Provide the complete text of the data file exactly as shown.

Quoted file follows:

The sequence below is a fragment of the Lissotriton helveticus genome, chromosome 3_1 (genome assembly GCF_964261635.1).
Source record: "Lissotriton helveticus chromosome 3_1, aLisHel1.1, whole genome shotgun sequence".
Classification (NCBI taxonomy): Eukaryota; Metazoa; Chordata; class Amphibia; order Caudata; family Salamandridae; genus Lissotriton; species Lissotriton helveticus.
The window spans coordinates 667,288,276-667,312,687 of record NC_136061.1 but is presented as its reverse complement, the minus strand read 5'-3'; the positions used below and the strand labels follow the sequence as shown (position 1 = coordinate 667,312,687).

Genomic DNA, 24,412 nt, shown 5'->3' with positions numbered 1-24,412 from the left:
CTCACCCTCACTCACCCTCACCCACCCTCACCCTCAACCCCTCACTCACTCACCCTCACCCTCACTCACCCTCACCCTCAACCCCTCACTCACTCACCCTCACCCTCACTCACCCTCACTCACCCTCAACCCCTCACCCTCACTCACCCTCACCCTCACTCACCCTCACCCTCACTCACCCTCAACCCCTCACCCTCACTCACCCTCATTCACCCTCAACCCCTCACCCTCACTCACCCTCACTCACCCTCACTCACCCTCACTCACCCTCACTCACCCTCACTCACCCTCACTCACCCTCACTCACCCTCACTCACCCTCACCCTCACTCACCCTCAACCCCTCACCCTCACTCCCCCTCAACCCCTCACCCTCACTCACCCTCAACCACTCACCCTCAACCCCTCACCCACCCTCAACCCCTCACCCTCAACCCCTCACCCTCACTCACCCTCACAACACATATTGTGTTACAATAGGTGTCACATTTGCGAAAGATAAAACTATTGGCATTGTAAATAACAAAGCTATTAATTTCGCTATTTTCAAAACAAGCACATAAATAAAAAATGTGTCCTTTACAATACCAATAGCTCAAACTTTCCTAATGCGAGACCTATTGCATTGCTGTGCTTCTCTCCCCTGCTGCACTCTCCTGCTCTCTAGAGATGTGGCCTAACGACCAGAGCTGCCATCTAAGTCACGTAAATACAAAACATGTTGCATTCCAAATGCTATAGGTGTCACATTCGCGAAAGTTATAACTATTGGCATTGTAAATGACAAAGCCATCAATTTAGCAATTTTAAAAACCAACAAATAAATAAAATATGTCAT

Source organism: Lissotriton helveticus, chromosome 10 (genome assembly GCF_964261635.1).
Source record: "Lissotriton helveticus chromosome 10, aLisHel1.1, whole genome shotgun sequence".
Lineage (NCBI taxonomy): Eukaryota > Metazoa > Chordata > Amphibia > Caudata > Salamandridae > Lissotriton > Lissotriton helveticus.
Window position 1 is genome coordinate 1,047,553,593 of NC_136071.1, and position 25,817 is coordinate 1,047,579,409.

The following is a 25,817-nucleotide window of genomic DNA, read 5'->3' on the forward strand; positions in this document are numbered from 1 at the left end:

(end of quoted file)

The sequence below is a fragment of the Lissotriton helveticus genome, chromosome 3_1 (genome assembly GCF_964261635.1).
Source record: "Lissotriton helveticus chromosome 3_1, aLisHel1.1, whole genome shotgun sequence".
Classification (NCBI taxonomy): Eukaryota; Metazoa; Chordata; class Amphibia; order Caudata; family Salamandridae; genus Lissotriton; species Lissotriton helveticus.
The window spans coordinates 667,288,276-667,312,687 of record NC_136061.1 but is presented as its reverse complement, the minus strand read 5'-3'; the positions used below and the strand labels follow the sequence as shown (position 1 = coordinate 667,312,687).

Genomic DNA, 24,412 nt, shown 5'->3' with positions numbered 1-24,412 from the left:
CTCACCCTCACTCACCCTCACCCACCCTCACCCTCAACCCCTCACTCACTCACCCTCACCCTCACTCACCCTCACCCTCAACCCCTCACTCACTCACCCTCACCCTCACTCACCCTCACTCACCCTCAACCCCTCACCCTCACTCACCCTCACCCTCACTCACCCTCACCCTCACTCACCCTCAACCCCTCACCCTCACTCACCCTCATTCACCCTCAACCCCTCACCCTCACTCACCCTCACTCACCCTCACTCACCCTCACTCACCCTCACTCACCCTCACTCACCCTCACTCACCCTCACTCACCCTCACTCACCCTCACCCTCACTCACCCTCAACCCCTCACCCTCACTCCCCCTCAACCCCTCACCCTCACTCACCCTCAACCACTCACCCTCAACCCCTCACCCACCCTCAACCCCTCACCCTCAACCCCTCACCCTCACTCACCCTCACAACACATATTGTGTTACAATAGGTGTCACATTTGCGAAAGATAAAACTATTGGCATTGTAAATAACAAAGCTATTAATTTCGCTATTTTCAAAACAAGCACATAAATAAAAAATGTGTCCTTTACAATACCAATAGCTCAAACTTTCCTAATGCGAGACCTATTGCATTGCTGTGCTTCTCTCCCCTGCTGCACTCTCCTGCTCTCTAGAGATGTGGCCTAACGACCAGAGCTGCCATCTAAGTCACGTAAATACAAAACATGTTGCATTCCAAATGCTATAGGTGTCACATTCGCGAAAGTTATAACTATTGGCATTGTAAATGACAAAGCCATCAATTTAGCAATTTTAAAAACCAACAAATAAATAAAATATGTCAT

Source organism: Lissotriton helveticus, chromosome 10 (genome assembly GCF_964261635.1).
Source record: "Lissotriton helveticus chromosome 10, aLisHel1.1, whole genome shotgun sequence".
Lineage (NCBI taxonomy): Eukaryota > Metazoa > Chordata > Amphibia > Caudata > Salamandridae > Lissotriton > Lissotriton helveticus.
Window position 1 is genome coordinate 1,047,553,593 of NC_136071.1, and position 25,817 is coordinate 1,047,579,409.

The following is a 25,817-nucleotide window of genomic DNA, read 5'->3' on the forward strand; positions in this document are numbered from 1 at the left end: